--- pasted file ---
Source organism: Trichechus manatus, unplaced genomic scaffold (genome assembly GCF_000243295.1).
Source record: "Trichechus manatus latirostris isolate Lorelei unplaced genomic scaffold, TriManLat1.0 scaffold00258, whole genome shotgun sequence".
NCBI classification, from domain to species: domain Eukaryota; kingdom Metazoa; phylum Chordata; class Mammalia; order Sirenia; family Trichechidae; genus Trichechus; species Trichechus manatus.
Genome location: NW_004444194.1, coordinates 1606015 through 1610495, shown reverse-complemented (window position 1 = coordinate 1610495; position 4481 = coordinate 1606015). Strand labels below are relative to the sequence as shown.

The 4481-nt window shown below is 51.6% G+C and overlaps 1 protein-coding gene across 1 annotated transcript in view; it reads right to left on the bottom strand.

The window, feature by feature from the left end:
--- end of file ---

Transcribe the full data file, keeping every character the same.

Source organism: Trichechus manatus, unplaced genomic scaffold (genome assembly GCF_000243295.1).
Source record: "Trichechus manatus latirostris isolate Lorelei unplaced genomic scaffold, TriManLat1.0 scaffold00258, whole genome shotgun sequence".
NCBI classification, from domain to species: domain Eukaryota; kingdom Metazoa; phylum Chordata; class Mammalia; order Sirenia; family Trichechidae; genus Trichechus; species Trichechus manatus.
Genome location: NW_004444194.1, coordinates 1606015 through 1610495, shown reverse-complemented (window position 1 = coordinate 1610495; position 4481 = coordinate 1606015). Strand labels below are relative to the sequence as shown.

The 4481-nt window shown below is 51.6% G+C and overlaps 1 protein-coding gene across 1 annotated transcript in view; it reads right to left on the bottom strand.

The window, feature by feature from the left end: